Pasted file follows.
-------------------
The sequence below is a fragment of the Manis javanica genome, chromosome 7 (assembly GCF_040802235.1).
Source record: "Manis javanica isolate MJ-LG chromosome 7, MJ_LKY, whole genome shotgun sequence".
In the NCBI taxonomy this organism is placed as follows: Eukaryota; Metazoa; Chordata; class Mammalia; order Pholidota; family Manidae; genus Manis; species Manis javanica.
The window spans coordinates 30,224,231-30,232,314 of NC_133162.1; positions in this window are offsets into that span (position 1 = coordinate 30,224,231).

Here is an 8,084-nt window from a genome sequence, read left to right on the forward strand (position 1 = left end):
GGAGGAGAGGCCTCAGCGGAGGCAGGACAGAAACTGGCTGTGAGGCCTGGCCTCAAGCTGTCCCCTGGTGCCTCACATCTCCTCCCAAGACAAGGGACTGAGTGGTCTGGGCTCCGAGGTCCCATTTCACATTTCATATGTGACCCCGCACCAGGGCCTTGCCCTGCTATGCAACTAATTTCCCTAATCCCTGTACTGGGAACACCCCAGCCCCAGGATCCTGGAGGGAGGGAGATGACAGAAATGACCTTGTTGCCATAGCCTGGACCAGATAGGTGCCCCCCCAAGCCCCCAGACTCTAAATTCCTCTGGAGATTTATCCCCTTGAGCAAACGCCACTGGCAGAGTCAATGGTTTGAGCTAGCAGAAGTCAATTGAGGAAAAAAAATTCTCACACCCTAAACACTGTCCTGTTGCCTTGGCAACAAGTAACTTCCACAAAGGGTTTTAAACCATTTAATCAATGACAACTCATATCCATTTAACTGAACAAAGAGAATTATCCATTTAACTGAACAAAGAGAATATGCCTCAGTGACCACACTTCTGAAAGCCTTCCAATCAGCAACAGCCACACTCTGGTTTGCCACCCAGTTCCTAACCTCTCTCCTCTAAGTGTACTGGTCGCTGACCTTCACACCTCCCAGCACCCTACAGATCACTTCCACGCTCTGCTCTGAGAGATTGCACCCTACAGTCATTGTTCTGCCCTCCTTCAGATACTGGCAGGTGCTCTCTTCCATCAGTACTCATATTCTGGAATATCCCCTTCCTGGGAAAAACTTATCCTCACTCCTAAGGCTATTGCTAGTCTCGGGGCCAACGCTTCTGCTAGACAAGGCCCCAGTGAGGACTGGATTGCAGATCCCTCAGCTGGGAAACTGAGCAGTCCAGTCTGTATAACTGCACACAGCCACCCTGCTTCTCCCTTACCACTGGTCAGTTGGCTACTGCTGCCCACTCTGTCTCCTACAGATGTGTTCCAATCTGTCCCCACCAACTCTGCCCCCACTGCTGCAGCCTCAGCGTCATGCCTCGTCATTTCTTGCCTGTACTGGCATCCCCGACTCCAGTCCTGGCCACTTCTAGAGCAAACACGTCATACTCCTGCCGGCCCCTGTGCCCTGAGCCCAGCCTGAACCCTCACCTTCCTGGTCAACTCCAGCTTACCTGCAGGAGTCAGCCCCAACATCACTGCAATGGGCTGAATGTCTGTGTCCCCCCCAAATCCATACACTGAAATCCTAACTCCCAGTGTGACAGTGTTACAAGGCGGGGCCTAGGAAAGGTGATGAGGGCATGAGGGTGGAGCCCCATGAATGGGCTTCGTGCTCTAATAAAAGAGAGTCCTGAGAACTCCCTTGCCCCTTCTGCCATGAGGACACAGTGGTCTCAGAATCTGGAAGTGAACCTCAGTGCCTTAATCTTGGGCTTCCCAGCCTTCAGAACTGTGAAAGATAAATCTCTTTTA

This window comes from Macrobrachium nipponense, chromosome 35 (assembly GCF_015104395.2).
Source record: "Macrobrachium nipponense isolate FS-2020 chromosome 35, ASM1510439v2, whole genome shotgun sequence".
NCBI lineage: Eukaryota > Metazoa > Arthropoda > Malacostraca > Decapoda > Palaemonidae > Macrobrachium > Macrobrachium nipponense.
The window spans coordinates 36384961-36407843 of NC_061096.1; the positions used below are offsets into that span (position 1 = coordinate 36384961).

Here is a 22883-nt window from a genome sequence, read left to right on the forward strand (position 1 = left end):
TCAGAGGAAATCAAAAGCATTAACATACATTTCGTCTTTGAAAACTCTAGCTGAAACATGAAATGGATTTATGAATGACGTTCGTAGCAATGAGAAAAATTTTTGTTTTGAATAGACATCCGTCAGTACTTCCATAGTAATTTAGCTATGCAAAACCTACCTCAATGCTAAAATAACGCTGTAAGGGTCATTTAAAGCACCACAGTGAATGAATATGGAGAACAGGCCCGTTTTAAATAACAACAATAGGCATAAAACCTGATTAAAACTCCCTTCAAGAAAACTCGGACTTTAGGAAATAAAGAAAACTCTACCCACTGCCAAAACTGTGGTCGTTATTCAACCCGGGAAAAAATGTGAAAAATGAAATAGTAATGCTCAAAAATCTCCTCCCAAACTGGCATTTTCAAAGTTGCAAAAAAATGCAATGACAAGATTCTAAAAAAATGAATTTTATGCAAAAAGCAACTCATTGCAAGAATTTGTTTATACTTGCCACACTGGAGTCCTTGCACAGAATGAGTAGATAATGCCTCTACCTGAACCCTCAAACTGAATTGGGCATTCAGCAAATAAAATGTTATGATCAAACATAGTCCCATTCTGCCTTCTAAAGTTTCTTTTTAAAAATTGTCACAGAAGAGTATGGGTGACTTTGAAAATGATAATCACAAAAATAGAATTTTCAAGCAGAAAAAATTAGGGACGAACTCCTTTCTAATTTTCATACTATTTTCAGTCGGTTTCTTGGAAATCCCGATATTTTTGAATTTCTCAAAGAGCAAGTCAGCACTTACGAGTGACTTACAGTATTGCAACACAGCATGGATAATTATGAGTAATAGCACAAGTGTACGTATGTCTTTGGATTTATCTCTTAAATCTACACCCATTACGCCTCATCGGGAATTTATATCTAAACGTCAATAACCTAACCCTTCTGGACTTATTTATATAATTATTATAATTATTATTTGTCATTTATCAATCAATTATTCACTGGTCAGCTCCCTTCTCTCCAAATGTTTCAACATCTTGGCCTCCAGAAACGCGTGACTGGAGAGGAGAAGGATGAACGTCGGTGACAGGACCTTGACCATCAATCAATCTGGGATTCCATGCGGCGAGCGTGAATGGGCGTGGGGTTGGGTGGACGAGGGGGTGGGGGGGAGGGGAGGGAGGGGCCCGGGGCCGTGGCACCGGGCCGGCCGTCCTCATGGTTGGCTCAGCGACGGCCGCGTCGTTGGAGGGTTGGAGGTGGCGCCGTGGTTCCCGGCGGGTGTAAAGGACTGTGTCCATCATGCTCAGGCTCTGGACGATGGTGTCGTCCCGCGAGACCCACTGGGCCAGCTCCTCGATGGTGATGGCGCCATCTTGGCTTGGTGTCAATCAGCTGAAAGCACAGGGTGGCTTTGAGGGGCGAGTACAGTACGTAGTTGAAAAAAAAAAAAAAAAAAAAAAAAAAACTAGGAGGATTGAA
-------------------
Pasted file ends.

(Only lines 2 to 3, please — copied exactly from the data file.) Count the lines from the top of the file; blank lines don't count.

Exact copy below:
Source record: "Manis javanica isolate MJ-LG chromosome 7, MJ_LKY, whole genome shotgun sequence".
In the NCBI taxonomy this organism is placed as follows: Eukaryota; Metazoa; Chordata; class Mammalia; order Pholidota; family Manidae; genus Manis; species Manis javanica.